Last time I told you some basics about how ancient people played. Now it’s time to get a bit more concrete!
One of the oldest board games we know of is Alquerque, which is also known as el Qirkat. Like lots of things it was brought to Europe by the Moors, via Spain, but it’s history goes back to Egyptian times. It’s a bit like modern draughts, played on a board with a grid, where the two players move their 12 pieces (stones, disks, Alqueeple) across the board.
The first written sources are from the 10th century in the Kitab al-Aghani (“Book of Songs”) and the 13th century in the Libro de los juegos (“Book of Games”). Both sources tell us a lot about the game, but there are still some open questions.
What we know is how the Alqueeple were moved:
At the start of the game the two players place their pieces in the two rows closest to them and on the two rightmost spaces in the centre row. Now the players take turns moving their pieces. A piece can move along the lines to the next free crossing, or if there’s an opposing piece with a free point next to it, the piece can „jump“ over the other piece to the next adjacent point and remove the opposing piece from the game. If there are more opposing pieces that can be captured by the same piece, it’s compulsory to keep „jumping“ – should the player miss a change to remove an opposing piece, his own piece is removed (that is if he just moved a piece to a free space, but could have caught an opposing piece with this or another of his pieces). The move ends when there’s no possibility to jump any more for this piece.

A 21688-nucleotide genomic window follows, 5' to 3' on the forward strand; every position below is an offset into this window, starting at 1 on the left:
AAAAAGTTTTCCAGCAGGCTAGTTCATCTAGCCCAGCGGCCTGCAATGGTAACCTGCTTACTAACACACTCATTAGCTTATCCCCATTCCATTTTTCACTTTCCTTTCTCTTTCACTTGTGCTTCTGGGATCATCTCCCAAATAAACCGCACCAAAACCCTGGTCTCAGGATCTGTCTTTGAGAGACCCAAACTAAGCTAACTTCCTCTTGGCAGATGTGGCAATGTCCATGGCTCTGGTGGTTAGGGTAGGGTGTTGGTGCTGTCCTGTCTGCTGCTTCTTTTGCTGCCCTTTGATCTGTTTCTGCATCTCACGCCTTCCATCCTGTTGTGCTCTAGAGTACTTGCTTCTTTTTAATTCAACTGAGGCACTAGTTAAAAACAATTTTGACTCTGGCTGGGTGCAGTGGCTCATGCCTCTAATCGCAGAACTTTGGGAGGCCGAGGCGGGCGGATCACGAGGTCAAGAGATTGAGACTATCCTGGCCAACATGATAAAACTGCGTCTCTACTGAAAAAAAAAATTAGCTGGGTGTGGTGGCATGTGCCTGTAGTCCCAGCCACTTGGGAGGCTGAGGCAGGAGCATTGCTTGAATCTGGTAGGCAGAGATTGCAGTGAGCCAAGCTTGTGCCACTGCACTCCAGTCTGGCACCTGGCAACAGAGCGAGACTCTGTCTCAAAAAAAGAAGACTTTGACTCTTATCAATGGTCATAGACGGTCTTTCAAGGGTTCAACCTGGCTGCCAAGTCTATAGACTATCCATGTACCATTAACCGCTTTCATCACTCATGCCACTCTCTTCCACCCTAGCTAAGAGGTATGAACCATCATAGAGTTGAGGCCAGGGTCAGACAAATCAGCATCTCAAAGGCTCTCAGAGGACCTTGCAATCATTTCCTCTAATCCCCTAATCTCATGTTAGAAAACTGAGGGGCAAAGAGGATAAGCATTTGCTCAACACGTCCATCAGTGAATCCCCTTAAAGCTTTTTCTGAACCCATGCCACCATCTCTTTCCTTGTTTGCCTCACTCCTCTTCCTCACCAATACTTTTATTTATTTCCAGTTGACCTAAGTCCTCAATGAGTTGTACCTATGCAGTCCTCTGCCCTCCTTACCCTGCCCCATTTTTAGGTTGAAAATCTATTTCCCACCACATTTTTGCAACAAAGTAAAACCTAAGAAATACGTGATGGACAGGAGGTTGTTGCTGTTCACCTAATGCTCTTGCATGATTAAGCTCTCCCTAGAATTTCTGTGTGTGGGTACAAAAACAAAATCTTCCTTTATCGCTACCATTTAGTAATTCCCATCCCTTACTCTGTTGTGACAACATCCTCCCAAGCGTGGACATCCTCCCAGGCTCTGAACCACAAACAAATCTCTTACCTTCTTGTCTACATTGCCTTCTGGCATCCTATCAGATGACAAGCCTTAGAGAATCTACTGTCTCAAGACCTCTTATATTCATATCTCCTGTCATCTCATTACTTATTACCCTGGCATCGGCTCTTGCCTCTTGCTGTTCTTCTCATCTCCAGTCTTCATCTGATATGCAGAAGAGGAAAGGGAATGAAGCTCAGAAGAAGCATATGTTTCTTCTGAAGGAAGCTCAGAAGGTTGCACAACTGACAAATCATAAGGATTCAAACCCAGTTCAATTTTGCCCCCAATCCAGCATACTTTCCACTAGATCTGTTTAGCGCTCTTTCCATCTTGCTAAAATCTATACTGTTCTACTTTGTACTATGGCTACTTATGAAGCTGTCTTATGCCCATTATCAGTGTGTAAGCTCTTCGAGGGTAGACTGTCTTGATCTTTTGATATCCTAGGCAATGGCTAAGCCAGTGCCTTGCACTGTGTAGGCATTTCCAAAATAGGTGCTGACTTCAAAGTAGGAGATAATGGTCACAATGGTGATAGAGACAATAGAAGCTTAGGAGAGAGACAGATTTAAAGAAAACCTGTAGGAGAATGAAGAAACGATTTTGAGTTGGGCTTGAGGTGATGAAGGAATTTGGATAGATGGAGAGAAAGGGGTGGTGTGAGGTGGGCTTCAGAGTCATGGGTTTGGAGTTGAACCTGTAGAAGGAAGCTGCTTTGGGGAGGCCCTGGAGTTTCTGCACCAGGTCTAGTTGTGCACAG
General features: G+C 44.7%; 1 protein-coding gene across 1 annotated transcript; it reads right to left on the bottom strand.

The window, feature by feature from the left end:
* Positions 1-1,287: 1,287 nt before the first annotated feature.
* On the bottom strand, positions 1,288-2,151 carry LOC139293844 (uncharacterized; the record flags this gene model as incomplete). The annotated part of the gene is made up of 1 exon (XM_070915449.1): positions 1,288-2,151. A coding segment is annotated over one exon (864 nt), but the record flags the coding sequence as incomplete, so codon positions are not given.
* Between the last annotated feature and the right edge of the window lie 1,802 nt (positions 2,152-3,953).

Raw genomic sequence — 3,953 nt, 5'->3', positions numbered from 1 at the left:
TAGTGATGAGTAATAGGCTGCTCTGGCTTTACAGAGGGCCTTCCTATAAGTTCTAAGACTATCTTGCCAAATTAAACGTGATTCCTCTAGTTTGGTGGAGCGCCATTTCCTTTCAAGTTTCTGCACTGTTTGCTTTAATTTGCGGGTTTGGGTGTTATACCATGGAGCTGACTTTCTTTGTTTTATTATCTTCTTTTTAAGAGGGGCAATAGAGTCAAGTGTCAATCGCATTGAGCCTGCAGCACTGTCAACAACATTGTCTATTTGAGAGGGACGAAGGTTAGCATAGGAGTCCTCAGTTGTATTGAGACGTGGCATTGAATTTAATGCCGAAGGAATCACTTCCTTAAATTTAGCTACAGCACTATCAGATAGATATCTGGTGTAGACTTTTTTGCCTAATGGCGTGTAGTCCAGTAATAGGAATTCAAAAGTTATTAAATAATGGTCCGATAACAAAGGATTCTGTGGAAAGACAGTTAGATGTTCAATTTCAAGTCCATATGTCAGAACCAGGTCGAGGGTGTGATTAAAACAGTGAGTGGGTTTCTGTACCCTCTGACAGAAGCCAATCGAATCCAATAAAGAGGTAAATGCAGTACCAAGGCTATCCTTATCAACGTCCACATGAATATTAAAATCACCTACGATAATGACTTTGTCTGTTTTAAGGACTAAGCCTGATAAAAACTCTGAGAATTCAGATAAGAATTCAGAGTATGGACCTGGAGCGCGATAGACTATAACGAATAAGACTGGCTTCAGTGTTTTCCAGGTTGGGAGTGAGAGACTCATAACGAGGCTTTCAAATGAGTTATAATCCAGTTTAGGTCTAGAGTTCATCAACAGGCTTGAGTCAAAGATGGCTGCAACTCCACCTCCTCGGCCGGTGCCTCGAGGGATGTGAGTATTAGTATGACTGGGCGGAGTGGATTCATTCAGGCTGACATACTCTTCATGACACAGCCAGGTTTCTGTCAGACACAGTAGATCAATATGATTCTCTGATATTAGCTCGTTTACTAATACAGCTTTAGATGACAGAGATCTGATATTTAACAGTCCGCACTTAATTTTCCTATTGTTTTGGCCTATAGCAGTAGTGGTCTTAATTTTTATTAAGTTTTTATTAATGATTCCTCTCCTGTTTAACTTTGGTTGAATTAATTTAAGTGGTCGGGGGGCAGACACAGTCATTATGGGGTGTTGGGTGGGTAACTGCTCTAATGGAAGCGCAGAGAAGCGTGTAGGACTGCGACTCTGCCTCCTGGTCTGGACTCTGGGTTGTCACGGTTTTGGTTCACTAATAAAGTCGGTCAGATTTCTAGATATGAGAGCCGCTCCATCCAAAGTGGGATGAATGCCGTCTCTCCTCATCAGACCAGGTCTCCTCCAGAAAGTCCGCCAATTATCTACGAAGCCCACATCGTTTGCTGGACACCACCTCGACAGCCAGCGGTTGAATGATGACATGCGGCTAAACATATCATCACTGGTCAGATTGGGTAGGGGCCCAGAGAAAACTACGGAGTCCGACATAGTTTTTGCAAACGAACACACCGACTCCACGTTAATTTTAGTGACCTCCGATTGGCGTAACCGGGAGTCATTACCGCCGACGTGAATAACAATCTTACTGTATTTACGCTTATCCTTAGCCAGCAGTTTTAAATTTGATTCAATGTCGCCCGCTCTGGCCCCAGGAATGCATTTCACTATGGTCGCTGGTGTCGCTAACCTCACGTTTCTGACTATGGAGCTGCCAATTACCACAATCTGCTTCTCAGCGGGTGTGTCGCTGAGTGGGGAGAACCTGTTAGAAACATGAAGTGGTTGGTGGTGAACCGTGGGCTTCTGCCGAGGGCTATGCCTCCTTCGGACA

The goal is to eliminate as many of the opponent’s pieces as possible.
According to „Sports and Games of Medieval Cultures“ by Sally E. D. Wilkins the pieces could move in every direction, but scholar Robert Charles Bell developed his own rules. In „Board and Table Games from Many Civilizations, volume 1“ he stated that the game wasn’t playable with the rules from the Libro de los juegos and added that the pieces should only move away from the player or along the horizontal lines.
Maybe we should test playing both variants and decide which variant is more fun!
Do you know more about this game or would you like to see some other really old game featured here? Drop me a line!
The banner image is from Libro de los juegos originally, come to us by way of Wikipedia. The Alquerque setup picture was created by our very own resident artist Sizinha.